Hey there, APJers!
Uh huh, been my lucky week. I scored a vintage parfum Safari from a very kind woman. Safari was my signature scent for years! I found it eerie to smell it again and have that rush of recognition flood me. It was almost like the last decade ceased to exist.
Safari by Ralph Lauren: Vintage Extrait
I came home with the fabulous flacon and demanded both my sons try the very scent I wore when they were both born. Naturally, they were not too impressed, but my eldest, H, became curious to know how it compares to the 2013 eau de parfum I own. He understood straightaway.
“That Safari there,” I said, pointing to the parfum,”I would trade for a lifetime supply all the ones I own now.”
It is perfume perfection. I thought it back then and I believe it now. I know in my last post I said vintages were just of an era that has now passed, but Safari, as it existed in the mid-late 1990s, is my ideal. Were it released today, as it was back then, I would still feel the same way. It isn’t because it is vintage it is beautiful, but it ticks off every box I have as meeting the criteria of perfection. It is certainly not the most beautiful, breath taking or masterful scent to have existed. It is the girl-next-door, competent in every way sort of scent.
Safari never had niche level prestige, was available at most departmental stores, had very brown advertising, the bottle was topped with a gaudy lid and housed in a kitsch croc skin box, and it was produced for a label appropriating anything not culturally the owner’s and selling it back at couture level prices. Yet Safari got every bit of the scent right.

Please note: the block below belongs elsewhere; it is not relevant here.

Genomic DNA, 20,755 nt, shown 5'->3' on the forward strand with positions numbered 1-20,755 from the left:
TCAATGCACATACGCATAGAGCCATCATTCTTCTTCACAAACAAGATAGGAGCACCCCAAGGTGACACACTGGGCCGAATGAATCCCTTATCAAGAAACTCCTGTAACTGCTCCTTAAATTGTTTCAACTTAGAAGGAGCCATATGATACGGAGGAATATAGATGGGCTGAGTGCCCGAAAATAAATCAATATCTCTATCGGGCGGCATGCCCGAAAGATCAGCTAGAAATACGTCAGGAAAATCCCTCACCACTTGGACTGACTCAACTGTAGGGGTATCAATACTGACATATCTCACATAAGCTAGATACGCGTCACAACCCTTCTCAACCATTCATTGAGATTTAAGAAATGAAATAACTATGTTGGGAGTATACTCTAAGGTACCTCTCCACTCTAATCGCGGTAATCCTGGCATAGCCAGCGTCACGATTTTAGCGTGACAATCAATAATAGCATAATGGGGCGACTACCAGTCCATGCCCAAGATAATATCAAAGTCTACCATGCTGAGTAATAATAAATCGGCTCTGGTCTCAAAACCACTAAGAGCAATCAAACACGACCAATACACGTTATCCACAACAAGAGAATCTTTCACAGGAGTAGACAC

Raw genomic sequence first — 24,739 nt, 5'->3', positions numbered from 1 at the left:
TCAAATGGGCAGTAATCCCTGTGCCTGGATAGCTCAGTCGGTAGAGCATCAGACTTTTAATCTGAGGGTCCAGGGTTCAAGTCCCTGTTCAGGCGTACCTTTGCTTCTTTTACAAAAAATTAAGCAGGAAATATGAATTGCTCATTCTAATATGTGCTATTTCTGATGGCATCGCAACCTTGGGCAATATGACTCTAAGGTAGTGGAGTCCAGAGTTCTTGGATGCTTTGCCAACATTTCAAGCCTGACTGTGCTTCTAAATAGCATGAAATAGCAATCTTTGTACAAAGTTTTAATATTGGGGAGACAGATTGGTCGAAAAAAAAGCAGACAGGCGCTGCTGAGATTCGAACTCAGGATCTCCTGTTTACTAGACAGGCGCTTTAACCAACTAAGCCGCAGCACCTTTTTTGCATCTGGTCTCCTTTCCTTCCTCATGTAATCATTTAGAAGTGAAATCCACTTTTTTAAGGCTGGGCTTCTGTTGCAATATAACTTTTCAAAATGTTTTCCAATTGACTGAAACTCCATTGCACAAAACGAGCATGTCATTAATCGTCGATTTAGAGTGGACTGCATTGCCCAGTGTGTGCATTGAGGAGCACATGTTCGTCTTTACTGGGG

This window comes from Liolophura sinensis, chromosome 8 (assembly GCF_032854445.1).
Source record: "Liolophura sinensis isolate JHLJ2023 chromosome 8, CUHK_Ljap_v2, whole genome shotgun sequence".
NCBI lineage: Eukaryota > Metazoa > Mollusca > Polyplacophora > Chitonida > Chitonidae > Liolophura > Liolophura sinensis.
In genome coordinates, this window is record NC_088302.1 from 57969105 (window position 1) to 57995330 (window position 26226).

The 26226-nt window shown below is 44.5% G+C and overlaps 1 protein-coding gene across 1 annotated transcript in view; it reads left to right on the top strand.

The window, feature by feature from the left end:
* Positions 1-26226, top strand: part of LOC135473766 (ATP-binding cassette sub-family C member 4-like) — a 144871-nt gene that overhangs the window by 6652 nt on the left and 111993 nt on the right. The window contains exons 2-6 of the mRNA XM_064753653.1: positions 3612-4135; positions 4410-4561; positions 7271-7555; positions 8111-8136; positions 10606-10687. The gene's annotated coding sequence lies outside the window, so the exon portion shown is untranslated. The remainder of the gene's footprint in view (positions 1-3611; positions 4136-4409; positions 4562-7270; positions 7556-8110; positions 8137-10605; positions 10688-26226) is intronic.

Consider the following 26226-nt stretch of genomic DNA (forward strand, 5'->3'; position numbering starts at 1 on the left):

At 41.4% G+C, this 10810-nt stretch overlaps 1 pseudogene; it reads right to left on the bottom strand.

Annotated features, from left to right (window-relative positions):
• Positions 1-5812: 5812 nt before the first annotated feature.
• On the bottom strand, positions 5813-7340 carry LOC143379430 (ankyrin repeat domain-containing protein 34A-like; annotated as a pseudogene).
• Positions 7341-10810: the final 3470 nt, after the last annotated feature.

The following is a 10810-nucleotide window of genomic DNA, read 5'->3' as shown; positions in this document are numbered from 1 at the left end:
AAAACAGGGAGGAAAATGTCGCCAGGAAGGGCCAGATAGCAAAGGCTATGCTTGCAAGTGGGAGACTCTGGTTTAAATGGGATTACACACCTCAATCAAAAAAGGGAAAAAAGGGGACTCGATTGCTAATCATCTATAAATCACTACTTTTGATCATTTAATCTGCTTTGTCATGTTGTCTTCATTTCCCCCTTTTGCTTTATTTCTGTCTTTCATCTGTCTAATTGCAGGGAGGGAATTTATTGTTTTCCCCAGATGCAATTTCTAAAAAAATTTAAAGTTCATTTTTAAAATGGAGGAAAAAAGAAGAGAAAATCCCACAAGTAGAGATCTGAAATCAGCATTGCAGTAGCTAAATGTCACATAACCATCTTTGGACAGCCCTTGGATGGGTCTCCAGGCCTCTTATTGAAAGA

The 2013 version of Safari smells like a bunch of plastic marigolds that have sat on the vinyl dash of an old car with sunlight streaming onto them for days. Projection dies down to skin within 20 minutes and longevity is under an hour.
In comparison, the parfum has an intimate galbanum that lasts hours. There is a crisp dryness to the scent that mimics semi wet grass reeds stood on on a cool spring morning. What makes it special is the quiet confidence it has. Safari came out just prior to the game changing Pleasures by Lauder, which advocated for a prim and propper twin set in ballet pink, while Tresor, a few years earlier carried the Grojsman exuberance of loud florals. The subdued Safari, with its old fashioned green, almost chypre, took an Imperialist longing for British adventures on the Serengetti and made it digestible for middle class America. It was way ahead of its time and the only modern release remotely like it is Le Sillage Blanc by Dusita. But Le Sillage is Safari on steroids. Too much of a sufficiently good thing.
Would you buy a past love, given the chance?
May the smell be with you! (May the fourth reference – sorry!)